If approved at the Planning Commission, the applications would move forward to the City Council at its Jan. 23 meeting and the applicant would have until Jan. 24, 2024 to start construction.

Image via City of Alexandria

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Two years after the city council approved the addition to stadium lights as part of the renovation of Parker-Gray Stadium at T.C. Williams High School, lawsuits have been settled with 15 Alexandria homeowners to allow the installation to happen.

“This is a historic settlement that ends decades of dispute relating to our City’s only high school,” Mayor Justin Wilson wrote on social media. “I am pleased that we will be able to move forward together as a community to support our students and our residents.”

Circuit Court Judge Thomas Horne approved the agreement between the homeowners, the Alexandria School Board and the city. It resolves four outstanding lawsuits against the city after ACPS allegedly made a verbal contract with homeowners that it would never light the field, after the land on which T.C. Williams High School was taken by eminent domain in the 1960s.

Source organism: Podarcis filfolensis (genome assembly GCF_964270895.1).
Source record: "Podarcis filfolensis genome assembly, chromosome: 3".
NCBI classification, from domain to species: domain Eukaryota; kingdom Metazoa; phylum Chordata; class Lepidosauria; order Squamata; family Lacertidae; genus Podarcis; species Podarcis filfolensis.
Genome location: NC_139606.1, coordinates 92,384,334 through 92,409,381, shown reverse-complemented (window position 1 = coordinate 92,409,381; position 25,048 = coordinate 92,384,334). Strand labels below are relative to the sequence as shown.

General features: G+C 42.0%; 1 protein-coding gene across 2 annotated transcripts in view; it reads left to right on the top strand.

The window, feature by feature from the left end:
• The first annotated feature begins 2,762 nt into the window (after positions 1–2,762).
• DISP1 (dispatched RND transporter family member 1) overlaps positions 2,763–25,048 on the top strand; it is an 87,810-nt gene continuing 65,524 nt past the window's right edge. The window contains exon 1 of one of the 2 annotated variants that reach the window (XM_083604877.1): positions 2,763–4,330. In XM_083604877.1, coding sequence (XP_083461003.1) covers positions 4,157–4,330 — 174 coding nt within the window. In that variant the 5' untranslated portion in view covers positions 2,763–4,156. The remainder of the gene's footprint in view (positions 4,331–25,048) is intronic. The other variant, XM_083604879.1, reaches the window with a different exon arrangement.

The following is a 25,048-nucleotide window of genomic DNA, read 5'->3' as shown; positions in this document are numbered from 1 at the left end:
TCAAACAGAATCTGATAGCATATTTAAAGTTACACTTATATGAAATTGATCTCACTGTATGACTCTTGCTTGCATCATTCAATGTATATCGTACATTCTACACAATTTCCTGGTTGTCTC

“I am delighted that our students will now have access to the modern facilities that will promote school spirit and enhance their social and athletic experience,”said ACPS Superintendent Gregory C. Hutchings, Jr. “This is a momentous day and I now look forward to moving on and focusing our attention on supporting our students in achieving the successes they have come to expect both on and off the field.”

According to ACPS:

  • The lights can be used for 50 game nights (which may include one or two games per night) per academic year, plus any postseason games. That limit does not apply to situations where lights are turned on during the day or afternoon for rain, overcast or fog